Why technology shouldn’t resurrect the dead


When an actor signs on to commit to a particular film, they don’t anticipate that they’ll be dead before the contract is up. Hollywood stars are people too, and the grim reaper waits for no one. When an actor passes on, that’s it, they’re done. Everything that they’ve put out up to that point has had their own personal seal of approval. It really bothers me that now, thanks to amazing advances in technology, we kind of toss all of that out the window just so we can selfishly see them one last time.

When I first saw the video of Tupac’s performance at Coachella, I got goosebumps. I had never seen a concert of his, so when I saw him on stage, I was seeing him for the first time. At the time, I thought it was the coolest thing on earth. Think about the implications this technology has! You can see Nirvana perform live right in front of you! You could record video messages for loved ones to watch long after you had passed! Truly, we’re living in the future.

I don’t feel that way anymore.

Michael Jackson

I watched the Michael Jackson performance at the Billboard Music Awards, and I was extremely uncomfortable. I had seen Michael Jackson before – music videos, concerts, television shows – so knowing that he had passed on, I closed that door in my life. The opportunity to see Michael Jackson was gone, and it could never come back.. until it did. Hollywood tapped on the gravestone of Michael Jackson, and though he couldn’t personally answer it, technology did.

The performance itself was fantastic, and I know it would’ve had his seal of approval, if he had the chance to give it. Regardless, the whole thing was surreal, and it made me extremely uncomfortable to watch. It wasn’t just me, either, a quick search on Twitter validated my opinion.

That’s why it really rubs me the wrong way now that news has come out about the cost of putting CGI Paul Walker in Fast and Furious 7. I won’t lie – I haven’t really seen any of Paul Walker’s work outside of the Fast and Furious series, but the Fast and Furious movies are a guilty pleasure of mine. I’ve been watching since the first came out, so in a way, I feel like I have some sort of stake in this series (even though I’m well aware that I don’t). So to hear that the “cost of putting Paul Walker’s image” is soaring above $50 million is just wrong.

Paul Walker and whatnot

This is a guy’s life we’re talking about here. He put all of his effort into acting, and when he wasn’t on the screen, he ran a charity dedicated to helping people that have had their lives forever changed by disasters. It’s not too much to just have a stunt driver drive his car off into the sunset? Maybe there’s a situation where they can write in “Walker didn’t want to take part in this one guys, he said he’s got a family to be with now,” and let it be that. I’m even okay with stand-ins. But to know that CGI is being used for any of Walker’s scenes makes me uncomfortable.

One death that Hollywood handled properly was John Ritter. At the time, he was working on 8 Simple Rules. He was having some chest pains and was misdiagnosed as having a heart attack. Once they discovered that he actually had an aortic dissection, he went into surgery immediately, but sadly, he passed.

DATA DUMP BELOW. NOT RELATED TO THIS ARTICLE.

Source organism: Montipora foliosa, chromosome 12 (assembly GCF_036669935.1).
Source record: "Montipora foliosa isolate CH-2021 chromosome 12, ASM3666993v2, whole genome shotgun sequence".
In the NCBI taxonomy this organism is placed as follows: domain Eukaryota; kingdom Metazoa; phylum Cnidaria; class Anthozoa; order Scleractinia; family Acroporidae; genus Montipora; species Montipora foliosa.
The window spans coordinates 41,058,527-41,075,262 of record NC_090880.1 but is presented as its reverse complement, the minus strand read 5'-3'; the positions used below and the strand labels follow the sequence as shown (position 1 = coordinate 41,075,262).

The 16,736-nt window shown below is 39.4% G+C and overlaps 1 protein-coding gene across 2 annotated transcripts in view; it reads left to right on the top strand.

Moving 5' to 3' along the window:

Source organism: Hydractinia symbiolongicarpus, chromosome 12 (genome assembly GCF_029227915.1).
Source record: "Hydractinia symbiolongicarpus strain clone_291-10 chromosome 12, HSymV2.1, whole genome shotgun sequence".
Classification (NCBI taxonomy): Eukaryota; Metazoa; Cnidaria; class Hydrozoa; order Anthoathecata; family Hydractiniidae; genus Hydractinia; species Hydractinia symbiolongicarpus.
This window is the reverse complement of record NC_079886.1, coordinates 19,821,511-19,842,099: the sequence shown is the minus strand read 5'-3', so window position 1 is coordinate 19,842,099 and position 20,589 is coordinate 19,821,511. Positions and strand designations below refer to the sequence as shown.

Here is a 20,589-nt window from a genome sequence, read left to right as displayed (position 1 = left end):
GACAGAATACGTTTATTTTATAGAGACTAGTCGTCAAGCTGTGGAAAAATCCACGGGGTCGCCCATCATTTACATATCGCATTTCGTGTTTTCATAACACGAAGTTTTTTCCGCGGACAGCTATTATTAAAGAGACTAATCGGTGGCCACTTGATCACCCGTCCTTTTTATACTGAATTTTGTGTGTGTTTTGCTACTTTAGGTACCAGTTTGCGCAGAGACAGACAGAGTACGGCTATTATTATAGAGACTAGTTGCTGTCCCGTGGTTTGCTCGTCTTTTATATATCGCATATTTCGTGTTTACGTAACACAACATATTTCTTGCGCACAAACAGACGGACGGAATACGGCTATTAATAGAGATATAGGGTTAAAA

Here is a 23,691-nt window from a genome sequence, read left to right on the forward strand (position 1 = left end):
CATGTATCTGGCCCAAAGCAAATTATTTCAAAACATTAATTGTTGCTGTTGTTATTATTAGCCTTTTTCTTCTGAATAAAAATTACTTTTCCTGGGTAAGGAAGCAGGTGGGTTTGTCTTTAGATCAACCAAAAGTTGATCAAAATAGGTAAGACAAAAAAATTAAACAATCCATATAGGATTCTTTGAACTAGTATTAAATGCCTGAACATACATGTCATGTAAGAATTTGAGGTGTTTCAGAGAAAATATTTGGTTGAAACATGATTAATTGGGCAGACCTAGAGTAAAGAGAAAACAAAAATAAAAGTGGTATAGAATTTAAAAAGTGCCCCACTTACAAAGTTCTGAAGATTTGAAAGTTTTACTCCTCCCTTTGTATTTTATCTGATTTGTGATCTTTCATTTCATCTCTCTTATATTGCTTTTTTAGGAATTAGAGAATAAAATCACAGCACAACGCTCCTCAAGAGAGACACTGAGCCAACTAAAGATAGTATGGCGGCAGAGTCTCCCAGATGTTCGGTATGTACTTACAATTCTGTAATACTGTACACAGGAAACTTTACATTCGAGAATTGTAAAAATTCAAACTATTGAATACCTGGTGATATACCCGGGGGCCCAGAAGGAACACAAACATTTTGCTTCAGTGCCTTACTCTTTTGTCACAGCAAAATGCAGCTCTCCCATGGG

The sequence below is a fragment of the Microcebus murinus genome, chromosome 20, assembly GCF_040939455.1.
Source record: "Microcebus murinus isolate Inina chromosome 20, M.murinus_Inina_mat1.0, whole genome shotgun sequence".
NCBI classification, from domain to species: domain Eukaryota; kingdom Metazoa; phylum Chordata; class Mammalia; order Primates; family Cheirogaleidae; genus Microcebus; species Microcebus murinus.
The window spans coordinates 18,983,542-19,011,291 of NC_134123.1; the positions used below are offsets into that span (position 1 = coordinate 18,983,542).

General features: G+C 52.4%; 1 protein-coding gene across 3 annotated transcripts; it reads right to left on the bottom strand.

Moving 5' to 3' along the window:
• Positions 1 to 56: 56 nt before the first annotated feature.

I remember there being some initial confused as to how to write his character off. They eventually decided to write that he was at the grocery store, had a heart attack, and died. They didn’t use any past footage, his voice, or anything. You can watch the episode in its entirety here.

John Ritter

Simultaneously, Ritter was also a character on Scrubs. Granted, he was only in two episodes, but he could’ve been written in for more. Rather than just never mentioning him again (it had been a year and a half or so since he was last on an episode), Bill Lawrence decided to make an entire episode dedicated to him.

Ritter played JD’s father. He appeared in both seasons one and two, and his tribute episode was during season four. In the episode, Dan, JD’s brother, shows up with chocolate cake. During an inner monologue, we learn that JD’s family prepares a chocolate cake any time something bad happens. JD immediately asks him what happened. Dan hesitates, asking why he can’t just show up with a chocolate cake. JD asks again, and Dan says that dad died. The entire episode deals with JD trying to deflect the news while Dan struggles to cope. The show, when it aired on NBC, closed with “For our friend John Ritter”. Strangely, this screen was taken out of the DVD and Netflix versions.

That’s how it should be in Hollywood. When an actor is gone, they’re gone. Whatever film footage you have of Paul Walker for Fast and Furious 7, or Philip Seymour Hoffman for whatever Hunger Games movie they’re working on – that’s all that should exist. There shouldn’t be any CGI, no voiceovers, etc. You can’t artificially create the magic that these people bring to the screen. They should live in our hearts and our minds, not on our computers.